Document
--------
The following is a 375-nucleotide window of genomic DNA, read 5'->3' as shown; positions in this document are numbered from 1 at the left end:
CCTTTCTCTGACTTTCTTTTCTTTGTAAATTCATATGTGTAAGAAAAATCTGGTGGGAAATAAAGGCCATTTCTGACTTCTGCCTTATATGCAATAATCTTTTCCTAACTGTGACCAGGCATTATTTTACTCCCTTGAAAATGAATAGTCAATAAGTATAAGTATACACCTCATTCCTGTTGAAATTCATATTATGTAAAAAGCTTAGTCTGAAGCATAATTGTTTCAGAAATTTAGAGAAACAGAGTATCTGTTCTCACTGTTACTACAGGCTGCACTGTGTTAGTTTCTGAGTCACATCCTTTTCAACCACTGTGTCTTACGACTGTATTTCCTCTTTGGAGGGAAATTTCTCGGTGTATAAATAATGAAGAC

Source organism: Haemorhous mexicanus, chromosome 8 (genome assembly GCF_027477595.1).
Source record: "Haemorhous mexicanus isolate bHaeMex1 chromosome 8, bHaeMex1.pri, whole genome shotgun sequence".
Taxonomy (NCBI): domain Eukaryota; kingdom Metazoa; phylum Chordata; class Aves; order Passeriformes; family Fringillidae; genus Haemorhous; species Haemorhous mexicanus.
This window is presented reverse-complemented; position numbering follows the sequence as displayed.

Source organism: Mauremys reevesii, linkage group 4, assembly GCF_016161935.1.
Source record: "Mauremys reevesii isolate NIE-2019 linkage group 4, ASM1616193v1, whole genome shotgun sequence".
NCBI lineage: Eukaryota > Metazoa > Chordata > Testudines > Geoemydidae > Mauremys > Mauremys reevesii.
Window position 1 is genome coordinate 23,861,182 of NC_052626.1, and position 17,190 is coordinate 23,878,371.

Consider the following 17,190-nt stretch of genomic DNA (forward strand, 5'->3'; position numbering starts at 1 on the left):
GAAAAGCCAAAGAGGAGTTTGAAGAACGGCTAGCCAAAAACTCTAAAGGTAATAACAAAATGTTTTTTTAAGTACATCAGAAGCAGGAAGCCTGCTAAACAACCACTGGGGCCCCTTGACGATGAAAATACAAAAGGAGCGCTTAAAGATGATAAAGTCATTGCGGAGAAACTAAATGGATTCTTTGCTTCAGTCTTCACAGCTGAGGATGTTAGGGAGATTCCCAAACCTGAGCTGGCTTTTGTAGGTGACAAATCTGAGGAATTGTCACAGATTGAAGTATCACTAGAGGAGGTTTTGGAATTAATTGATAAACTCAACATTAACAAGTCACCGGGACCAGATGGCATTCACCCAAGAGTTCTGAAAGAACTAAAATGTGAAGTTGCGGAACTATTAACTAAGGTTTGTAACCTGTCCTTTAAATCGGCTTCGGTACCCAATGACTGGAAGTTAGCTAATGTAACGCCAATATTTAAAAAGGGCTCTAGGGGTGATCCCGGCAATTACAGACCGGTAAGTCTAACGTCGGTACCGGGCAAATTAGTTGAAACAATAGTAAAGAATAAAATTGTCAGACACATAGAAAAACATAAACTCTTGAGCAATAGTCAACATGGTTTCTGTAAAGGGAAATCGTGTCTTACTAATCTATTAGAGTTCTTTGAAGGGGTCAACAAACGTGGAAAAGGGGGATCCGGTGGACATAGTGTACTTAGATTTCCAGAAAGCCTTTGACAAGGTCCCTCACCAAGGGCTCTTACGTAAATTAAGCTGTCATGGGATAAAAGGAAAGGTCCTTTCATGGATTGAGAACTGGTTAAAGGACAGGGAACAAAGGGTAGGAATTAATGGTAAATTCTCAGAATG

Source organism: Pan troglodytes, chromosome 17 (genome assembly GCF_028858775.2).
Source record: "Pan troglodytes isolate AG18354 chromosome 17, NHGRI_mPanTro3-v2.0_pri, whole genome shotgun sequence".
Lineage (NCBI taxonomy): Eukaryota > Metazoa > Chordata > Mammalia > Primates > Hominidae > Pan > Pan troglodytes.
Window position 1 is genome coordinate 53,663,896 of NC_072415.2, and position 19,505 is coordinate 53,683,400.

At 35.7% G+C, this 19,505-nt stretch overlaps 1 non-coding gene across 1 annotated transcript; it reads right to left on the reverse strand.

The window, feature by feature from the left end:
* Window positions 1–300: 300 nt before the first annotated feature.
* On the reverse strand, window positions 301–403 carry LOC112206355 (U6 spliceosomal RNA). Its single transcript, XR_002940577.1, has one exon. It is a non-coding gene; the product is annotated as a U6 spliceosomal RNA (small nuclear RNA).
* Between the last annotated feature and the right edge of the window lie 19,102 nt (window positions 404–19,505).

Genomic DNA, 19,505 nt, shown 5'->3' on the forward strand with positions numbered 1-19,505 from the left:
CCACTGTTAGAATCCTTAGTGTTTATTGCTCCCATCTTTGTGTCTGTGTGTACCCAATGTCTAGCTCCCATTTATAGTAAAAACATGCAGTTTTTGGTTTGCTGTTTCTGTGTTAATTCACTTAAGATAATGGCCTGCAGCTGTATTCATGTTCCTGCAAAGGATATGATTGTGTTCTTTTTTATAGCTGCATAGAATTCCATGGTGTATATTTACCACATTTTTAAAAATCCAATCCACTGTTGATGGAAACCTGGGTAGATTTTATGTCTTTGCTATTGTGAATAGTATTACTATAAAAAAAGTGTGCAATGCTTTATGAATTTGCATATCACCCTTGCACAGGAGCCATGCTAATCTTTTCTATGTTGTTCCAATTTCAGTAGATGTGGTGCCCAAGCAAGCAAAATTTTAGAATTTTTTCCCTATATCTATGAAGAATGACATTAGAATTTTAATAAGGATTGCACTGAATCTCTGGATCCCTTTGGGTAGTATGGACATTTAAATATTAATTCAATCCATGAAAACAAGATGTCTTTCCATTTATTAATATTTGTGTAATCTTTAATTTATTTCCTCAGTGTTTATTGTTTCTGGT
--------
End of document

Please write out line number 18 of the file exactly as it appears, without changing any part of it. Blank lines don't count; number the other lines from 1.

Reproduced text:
The window, feature by feature from the left end: